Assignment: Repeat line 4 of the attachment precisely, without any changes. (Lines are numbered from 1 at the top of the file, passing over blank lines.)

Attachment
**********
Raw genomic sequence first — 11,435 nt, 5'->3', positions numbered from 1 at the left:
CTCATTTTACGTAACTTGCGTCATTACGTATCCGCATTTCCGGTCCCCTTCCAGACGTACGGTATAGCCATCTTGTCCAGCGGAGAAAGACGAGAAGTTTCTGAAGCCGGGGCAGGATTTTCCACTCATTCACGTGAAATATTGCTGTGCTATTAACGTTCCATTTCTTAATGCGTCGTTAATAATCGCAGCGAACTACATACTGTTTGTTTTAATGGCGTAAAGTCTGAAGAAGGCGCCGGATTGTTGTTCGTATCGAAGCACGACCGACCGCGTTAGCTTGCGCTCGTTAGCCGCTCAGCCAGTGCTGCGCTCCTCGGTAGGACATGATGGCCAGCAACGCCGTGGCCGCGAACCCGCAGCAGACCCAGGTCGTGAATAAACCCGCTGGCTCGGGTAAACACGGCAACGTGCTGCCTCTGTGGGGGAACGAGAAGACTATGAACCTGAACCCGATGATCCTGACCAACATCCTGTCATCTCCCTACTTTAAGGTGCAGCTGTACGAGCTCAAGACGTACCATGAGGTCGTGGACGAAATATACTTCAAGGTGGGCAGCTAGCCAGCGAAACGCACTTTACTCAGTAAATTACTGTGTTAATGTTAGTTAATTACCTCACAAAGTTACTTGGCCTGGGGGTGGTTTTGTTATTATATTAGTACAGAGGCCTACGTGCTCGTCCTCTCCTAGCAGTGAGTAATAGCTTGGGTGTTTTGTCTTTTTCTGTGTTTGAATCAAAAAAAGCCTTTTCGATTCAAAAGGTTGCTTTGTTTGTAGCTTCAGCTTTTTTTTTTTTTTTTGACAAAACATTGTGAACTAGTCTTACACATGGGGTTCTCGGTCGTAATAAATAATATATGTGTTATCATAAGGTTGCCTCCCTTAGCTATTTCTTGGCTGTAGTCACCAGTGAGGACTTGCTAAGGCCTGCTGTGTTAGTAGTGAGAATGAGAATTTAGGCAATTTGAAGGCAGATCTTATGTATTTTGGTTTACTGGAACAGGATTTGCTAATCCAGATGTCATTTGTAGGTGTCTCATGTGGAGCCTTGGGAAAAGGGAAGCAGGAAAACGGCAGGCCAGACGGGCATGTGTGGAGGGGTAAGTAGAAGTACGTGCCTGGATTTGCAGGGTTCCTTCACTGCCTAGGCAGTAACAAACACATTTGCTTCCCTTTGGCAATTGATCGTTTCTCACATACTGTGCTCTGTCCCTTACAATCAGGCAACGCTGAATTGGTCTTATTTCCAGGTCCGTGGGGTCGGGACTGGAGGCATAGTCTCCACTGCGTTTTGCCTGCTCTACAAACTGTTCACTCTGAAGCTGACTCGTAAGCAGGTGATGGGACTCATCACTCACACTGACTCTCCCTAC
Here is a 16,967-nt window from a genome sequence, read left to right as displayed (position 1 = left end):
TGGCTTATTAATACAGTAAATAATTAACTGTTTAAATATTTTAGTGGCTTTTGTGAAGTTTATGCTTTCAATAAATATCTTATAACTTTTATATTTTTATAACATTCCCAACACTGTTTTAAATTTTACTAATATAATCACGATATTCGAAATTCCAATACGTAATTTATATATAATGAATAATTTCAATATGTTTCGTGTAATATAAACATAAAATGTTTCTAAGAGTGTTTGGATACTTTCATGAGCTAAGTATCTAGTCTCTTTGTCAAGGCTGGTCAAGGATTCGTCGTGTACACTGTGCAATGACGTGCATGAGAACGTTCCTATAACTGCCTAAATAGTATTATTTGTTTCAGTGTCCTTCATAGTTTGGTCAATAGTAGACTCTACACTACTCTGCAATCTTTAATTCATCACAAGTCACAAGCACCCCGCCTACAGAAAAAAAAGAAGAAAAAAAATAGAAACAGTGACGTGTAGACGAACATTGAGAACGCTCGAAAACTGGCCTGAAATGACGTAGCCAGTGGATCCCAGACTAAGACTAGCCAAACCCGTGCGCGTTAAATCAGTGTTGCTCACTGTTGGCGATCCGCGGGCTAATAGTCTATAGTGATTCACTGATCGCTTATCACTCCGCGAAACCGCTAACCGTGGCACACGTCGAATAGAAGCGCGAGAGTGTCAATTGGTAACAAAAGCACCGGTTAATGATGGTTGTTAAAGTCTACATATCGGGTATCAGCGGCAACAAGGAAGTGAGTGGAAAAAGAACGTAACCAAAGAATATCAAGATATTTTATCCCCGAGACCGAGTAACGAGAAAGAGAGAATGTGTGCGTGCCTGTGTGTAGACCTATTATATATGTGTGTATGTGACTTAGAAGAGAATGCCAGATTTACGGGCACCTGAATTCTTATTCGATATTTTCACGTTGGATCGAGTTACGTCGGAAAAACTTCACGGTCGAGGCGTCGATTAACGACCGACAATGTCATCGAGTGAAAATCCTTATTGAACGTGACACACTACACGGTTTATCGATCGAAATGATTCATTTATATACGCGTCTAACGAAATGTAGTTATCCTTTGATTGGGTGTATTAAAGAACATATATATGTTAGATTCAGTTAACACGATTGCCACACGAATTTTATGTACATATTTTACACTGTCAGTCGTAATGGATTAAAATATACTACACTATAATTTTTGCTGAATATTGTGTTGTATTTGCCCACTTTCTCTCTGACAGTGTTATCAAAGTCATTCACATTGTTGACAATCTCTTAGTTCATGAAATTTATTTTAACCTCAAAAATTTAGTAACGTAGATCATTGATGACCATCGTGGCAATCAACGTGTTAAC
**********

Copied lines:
TGGCTTATTAATACAGTAAATAATTAACTGTTTAAATATTTTAGTGGCTTTTGTGAAGTTTATGCTTTCAATAAATATCTTATAACTTTTATATTTTTATAACATTCCCAACACTGTTTTAAATTTTACTAATATAATCACGATATTCGAAATTCCAATACGTAATTTATATATAATGAATAATTTCAATATGTTTCGTGTAATATAAACATAAAATGTTTCTAAGAGTGTTTGGATACTTTCATGAGCTAAGTATCTAGTCTCTTTGTCAAGGCTGGTCAAGGATTCGTCGTGTACACTGTGCAATGACGTGCATGAGAACGTTCCTATAACTGCCTAAATAGTATTATTTGTTTCAGTGTCCTTCATAGTTTGGTCAATAGTAGACTCTACACTACTCTGCAATCTTTAATTCATCACAAGTCACAAGCACCCCGCCTACAGAAAAAAAAGAAGAAAAAAAATAGAAACAGTGACGTGTAGACGAACATTGAGAACGCTCGAAAACTGGCCTGAAATGACGTAGCCAGTGGATCCCAGACTAAGACTAGCCAAACCCGTGCGCGTTAAATCAGTGTTGCTCACTGTTGGCGATCCGCGGGCTAATAGTCTATAGTGATTCACTGATCGCTTATCACTCCGCGAAACCGCTAACCGTGGCACACGTCGAATAGAAGCGCGAGAGTGTCAATTGGTAACAAAAGCACCGGTTAATGATGGTTGTTAAAGTCTACATATCGGGTATCAGCGGCAACAAGGAAGTGAGTGGAAAAAGAACGTAACCAAAGAATATCAAGATATTTTATCCCCGAGACCGAGTAACGAGAAAGAGAGAATGTGTGCGTGCCTGTGTGTAGACCTATTATATATGTGTGTATGTGACTTAGAAGAGAATGCCAGATTTACGGGCACCTGAATTCTTATTCGATATTTTCACGTTGGATCGAGTTACGTCGGAAAAACTTCACGGTCGAGGCGTCGATTAACGACCGACAATGTCATCGAGTGAAAATCCTTATTGAACGTGACACACTACACGGTTTATCGATCGAAATGATTCATTTATATACGCGTCTAACGAAATGTAGTTATCCTTTGATTGGGTGTATTAAAGAACATATATATGTTAGATTCAGTTAACACGATTGCCACACGAATTTTATGTACATATTTTACACTGTCAGTCGTAATGGATTAAAATATACTACACTATAATTTTTGCTGAATATTGTGTTGTATTTGCCCACTTTCTCTCTGACAGTGTTATCAAAGTCATTCACATTGTTGACAATCTCTTAGTTCATGAAATTTATTTTAACCTCAAAAATTTAGTAACGTAGATCATTGATGACCATCGTGGCAATCAACGTGTTAAC